New York state Sen. Dave Valesky is among those who are calling this year's budget process a difficult one. The central New York senator and member of the Independent Democratic Conference says that's because of the numerous policy proposals that were included in the governor's original budget plan. 

Valesky says it's not surprising that many of the non-spending items were removed -- like the Dream Act, raising the minimum wage and property tax relief. And the senator says that's probably a good thing. 

Ellen Abbott / WRVO News

State Sen. Dave Valesky is optimistic that negotiators will come through with significant increases in public school spending when the state budget plan is finalized.  

The Oneida Democrat notes the both the Senate and the Assembly budgets include almost $2 billion increases in public education spending over last year.  

But, Gov. Andrew Cuomo says he won’t approve big spending increases for education unless lawmakers agree to his package of controversial education reforms. Valesky says lawmakers don’t want the two dependent upon each other.

New York State Senate

The New York state Senate got swept up in this year's Republican election wave, with 33 districts in their corner after the votes were counted.

The dean of central New York’s Senate delegation, state Sen. John DeFrancisco, said that’s good news.

On the flip side, it means difficulty for central New York's Democratic Assembly members to push through key agenda items, and reduces the influence of Sen. Dave Valesky, who DeFrancisco shares representation of Syracuse with.

When the New York State Senate’s Independent Democratic Conference joined in a majority coalition with Republicans in 2012, it claimed that the arrangement would provide more up-or-down floor votes on progressive legislation.  In announcing a new intention to caucus with Democrats following this November’s elections, the IDC is claiming that the arrangement will provide….more up-or-down votes on progressive legislation.  How can both claims be true?  That question and others related to political power-sharing arrangements are explored with this week’s guest on the Campbell Conversations—IDC member Senator Dave Valesky.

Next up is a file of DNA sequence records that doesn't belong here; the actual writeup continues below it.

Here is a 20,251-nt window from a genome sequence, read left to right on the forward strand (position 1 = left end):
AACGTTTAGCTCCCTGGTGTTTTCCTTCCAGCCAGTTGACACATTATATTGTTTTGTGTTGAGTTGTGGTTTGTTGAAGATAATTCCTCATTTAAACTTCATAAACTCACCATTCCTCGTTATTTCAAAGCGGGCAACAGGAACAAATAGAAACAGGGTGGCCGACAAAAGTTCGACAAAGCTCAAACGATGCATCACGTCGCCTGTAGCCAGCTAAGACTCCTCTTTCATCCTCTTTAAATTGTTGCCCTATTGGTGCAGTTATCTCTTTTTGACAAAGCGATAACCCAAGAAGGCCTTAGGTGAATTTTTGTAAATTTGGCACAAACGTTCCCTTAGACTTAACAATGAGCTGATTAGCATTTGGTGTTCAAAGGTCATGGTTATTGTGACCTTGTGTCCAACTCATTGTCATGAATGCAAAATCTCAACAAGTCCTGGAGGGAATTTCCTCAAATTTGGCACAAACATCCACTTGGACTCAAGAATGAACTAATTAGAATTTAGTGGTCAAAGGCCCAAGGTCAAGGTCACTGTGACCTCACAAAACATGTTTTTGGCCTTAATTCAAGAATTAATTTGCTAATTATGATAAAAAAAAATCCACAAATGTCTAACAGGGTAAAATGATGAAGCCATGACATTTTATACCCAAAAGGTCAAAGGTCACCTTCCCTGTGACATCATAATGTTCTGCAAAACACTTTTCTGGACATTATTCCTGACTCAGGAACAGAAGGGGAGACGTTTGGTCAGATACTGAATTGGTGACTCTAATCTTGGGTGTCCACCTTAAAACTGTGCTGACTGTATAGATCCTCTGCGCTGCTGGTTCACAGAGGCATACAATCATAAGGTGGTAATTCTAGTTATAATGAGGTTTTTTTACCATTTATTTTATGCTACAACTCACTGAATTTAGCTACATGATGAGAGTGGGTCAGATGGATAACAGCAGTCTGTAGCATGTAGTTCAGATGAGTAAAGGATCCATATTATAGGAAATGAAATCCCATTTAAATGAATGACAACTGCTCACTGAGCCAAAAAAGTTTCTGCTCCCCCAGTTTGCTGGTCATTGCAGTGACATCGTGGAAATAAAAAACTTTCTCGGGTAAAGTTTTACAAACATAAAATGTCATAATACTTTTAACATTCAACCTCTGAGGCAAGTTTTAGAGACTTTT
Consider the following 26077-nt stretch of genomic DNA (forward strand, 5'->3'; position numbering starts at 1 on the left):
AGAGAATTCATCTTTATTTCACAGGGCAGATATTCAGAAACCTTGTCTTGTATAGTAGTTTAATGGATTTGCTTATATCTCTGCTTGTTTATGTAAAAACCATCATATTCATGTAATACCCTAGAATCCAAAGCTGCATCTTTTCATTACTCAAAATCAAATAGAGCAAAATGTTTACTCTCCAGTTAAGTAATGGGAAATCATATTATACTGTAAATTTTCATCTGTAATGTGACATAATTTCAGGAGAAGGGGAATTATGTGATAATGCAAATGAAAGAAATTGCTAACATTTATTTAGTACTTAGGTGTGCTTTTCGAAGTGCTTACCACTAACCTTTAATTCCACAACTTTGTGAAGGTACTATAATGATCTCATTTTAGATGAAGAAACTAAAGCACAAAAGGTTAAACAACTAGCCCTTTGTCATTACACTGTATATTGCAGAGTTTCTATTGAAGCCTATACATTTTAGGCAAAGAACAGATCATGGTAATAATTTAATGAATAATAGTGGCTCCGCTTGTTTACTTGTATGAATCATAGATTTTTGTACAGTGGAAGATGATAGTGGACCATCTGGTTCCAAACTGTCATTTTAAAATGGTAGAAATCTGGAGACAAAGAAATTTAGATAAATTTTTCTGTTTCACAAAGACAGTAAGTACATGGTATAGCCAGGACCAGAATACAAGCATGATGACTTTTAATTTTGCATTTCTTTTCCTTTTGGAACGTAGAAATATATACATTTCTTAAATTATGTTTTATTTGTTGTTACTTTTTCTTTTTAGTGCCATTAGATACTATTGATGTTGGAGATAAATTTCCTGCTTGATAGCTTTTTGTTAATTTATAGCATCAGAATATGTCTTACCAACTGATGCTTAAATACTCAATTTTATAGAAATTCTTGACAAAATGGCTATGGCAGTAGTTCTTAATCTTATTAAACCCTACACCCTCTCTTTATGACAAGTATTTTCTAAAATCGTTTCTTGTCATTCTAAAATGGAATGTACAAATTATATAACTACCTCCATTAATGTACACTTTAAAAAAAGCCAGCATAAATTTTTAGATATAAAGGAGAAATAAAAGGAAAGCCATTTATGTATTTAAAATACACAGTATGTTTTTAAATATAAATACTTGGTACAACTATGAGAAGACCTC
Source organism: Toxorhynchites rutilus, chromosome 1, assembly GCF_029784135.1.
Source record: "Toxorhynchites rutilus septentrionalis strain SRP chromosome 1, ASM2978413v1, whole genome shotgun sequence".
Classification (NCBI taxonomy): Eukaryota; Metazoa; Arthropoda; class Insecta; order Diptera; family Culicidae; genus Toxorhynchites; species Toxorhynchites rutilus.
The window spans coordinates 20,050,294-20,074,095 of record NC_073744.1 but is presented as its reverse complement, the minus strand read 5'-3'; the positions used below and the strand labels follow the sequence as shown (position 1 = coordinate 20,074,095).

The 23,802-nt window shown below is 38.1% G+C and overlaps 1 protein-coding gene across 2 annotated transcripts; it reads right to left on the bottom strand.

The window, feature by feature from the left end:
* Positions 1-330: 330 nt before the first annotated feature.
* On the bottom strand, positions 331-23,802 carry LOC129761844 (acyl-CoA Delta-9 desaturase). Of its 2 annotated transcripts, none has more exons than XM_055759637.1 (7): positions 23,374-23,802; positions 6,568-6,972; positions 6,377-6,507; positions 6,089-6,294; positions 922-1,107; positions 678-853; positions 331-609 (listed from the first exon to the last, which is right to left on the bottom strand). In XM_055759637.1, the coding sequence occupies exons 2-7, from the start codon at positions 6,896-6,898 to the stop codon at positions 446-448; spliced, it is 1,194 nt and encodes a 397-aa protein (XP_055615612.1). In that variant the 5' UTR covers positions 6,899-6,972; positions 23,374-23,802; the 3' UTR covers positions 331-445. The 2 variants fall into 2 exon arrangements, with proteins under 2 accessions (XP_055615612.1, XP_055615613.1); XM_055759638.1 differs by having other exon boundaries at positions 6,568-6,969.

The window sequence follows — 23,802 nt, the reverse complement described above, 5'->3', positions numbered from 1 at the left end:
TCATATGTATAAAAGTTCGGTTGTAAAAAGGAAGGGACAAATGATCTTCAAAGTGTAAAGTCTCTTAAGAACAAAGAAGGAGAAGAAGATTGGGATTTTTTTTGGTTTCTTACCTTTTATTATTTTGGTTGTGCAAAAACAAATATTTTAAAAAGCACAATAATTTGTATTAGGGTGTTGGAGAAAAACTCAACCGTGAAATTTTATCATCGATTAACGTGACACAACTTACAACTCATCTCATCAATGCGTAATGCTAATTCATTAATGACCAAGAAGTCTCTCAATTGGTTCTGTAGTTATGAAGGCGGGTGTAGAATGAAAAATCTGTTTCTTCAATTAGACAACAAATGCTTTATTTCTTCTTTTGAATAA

Kessner likely to drop challenge to Senator Valesky

Jun 26, 2014
Ellen Abbott/WRVO

Jean Kessner has gotten her wish and will likely drop her challenge of state Sen. Dave Valesky in Democratic Party primary.

Kessner, a Democrat herself and Syracuse Common Councilor, was circulating petitions to challenge Valesky (D-Oneida), unless he rejoined the mainstream Democrats in the state Senate.

Valesky has been a member of the Independent Democratic Caucus, which controls the Senate along with the minority Republicans, since 2011.

Ellen Abbott / WRVO

Syracuse Common Councilor Jean Kessner continues collecting petition signatures for a possible Democratic primary run for the state Senate seat held by Dave Valesky (D-Oneida). On Tuesday, Kessner supporters rallied in front of the State Office Building in Syracuse.